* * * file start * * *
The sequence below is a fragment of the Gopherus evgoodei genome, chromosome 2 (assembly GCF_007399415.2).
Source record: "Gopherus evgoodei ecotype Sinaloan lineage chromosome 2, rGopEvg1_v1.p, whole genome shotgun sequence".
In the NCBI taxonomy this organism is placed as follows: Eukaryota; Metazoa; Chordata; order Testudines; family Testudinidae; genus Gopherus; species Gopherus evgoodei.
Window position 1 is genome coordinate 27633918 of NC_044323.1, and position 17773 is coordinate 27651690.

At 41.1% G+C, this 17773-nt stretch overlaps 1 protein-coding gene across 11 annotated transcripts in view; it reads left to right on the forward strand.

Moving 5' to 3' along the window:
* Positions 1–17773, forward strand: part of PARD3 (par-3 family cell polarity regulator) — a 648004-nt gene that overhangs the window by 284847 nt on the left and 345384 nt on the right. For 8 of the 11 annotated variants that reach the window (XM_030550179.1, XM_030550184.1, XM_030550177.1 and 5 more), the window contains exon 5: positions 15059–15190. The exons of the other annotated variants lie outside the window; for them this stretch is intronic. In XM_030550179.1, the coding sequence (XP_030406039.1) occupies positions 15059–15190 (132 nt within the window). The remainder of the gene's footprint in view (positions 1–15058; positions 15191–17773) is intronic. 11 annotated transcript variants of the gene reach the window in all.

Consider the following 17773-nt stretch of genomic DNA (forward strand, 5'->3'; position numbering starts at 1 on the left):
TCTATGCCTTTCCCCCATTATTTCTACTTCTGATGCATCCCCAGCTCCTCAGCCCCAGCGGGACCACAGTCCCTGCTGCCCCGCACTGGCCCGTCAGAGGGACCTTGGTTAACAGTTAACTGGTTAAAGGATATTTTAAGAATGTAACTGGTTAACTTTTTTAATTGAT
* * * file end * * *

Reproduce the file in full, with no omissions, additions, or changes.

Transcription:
The sequence below is a fragment of the Gopherus evgoodei genome, chromosome 2 (assembly GCF_007399415.2).
Source record: "Gopherus evgoodei ecotype Sinaloan lineage chromosome 2, rGopEvg1_v1.p, whole genome shotgun sequence".
In the NCBI taxonomy this organism is placed as follows: Eukaryota; Metazoa; Chordata; order Testudines; family Testudinidae; genus Gopherus; species Gopherus evgoodei.
Window position 1 is genome coordinate 27633918 of NC_044323.1, and position 17773 is coordinate 27651690.

At 41.1% G+C, this 17773-nt stretch overlaps 1 protein-coding gene across 11 annotated transcripts in view; it reads left to right on the forward strand.

Moving 5' to 3' along the window:
* Positions 1–17773, forward strand: part of PARD3 (par-3 family cell polarity regulator) — a 648004-nt gene that overhangs the window by 284847 nt on the left and 345384 nt on the right. For 8 of the 11 annotated variants that reach the window (XM_030550179.1, XM_030550184.1, XM_030550177.1 and 5 more), the window contains exon 5: positions 15059–15190. The exons of the other annotated variants lie outside the window; for them this stretch is intronic. In XM_030550179.1, the coding sequence (XP_030406039.1) occupies positions 15059–15190 (132 nt within the window). The remainder of the gene's footprint in view (positions 1–15058; positions 15191–17773) is intronic. 11 annotated transcript variants of the gene reach the window in all.

Consider the following 17773-nt stretch of genomic DNA (forward strand, 5'->3'; position numbering starts at 1 on the left):
TCTATGCCTTTCCCCCATTATTTCTACTTCTGATGCATCCCCAGCTCCTCAGCCCCAGCGGGACCACAGTCCCTGCTGCCCCGCACTGGCCCGTCAGAGGGACCTTGGTTAACAGTTAACTGGTTAAAGGATATTTTAAGAATGTAACTGGTTAACTTTTTTAATTGAT